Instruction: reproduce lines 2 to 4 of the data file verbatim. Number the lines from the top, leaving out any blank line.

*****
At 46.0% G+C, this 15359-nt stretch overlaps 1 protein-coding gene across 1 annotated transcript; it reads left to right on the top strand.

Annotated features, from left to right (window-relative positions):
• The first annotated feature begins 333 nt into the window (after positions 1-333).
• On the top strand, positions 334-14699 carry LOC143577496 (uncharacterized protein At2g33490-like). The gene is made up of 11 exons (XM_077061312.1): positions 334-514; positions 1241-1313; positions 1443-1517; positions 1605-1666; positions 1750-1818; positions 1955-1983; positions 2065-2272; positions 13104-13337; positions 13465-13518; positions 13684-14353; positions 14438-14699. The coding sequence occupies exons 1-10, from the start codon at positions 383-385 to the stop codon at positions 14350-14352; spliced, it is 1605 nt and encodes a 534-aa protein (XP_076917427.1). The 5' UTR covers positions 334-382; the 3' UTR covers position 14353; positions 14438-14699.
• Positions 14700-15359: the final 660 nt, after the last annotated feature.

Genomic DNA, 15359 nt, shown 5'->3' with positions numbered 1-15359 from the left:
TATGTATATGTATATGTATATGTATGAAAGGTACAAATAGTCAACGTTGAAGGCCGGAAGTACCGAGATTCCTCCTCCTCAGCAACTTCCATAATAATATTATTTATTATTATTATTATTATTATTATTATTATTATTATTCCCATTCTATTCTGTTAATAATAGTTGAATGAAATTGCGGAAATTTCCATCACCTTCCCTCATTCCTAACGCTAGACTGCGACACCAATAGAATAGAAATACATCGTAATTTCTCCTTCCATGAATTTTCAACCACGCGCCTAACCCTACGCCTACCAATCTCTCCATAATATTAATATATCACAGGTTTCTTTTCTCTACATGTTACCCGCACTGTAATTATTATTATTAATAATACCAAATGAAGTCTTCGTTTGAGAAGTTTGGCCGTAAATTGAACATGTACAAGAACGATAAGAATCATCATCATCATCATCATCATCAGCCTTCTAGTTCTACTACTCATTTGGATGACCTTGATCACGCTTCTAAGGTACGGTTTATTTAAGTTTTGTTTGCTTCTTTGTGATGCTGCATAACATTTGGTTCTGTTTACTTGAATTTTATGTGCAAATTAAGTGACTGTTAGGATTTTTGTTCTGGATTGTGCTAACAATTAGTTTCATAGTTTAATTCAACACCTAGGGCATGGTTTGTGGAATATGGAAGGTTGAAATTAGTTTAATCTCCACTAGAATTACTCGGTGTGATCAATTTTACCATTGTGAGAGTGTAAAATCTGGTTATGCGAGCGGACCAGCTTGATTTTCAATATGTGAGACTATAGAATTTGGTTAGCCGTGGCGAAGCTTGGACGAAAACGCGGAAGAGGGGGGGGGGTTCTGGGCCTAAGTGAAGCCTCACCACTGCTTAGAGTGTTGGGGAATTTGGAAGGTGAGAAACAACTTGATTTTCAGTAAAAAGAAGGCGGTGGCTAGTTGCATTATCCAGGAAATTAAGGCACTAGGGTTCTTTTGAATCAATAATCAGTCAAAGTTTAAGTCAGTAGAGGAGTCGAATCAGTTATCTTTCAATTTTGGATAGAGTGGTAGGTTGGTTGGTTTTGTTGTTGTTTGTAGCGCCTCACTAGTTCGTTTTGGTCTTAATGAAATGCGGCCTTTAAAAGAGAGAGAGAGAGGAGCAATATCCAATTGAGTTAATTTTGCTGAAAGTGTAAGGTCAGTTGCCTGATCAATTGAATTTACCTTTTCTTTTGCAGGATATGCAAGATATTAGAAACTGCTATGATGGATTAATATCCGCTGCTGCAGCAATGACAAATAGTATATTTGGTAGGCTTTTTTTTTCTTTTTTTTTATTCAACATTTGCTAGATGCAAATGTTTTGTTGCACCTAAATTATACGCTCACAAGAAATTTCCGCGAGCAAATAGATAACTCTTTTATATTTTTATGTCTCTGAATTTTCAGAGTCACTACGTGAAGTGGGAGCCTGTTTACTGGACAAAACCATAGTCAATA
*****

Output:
Annotated features, from left to right (window-relative positions):
• The first annotated feature begins 333 nt into the window (after positions 1-333).
• On the top strand, positions 334-14699 carry LOC143577496 (uncharacterized protein At2g33490-like). The gene is made up of 11 exons (XM_077061312.1): positions 334-514; positions 1241-1313; positions 1443-1517; positions 1605-1666; positions 1750-1818; positions 1955-1983; positions 2065-2272; positions 13104-13337; positions 13465-13518; positions 13684-14353; positions 14438-14699. The coding sequence occupies exons 1-10, from the start codon at positions 383-385 to the stop codon at positions 14350-14352; spliced, it is 1605 nt and encodes a 534-aa protein (XP_076917427.1). The 5' UTR covers positions 334-382; the 3' UTR covers position 14353; positions 14438-14699.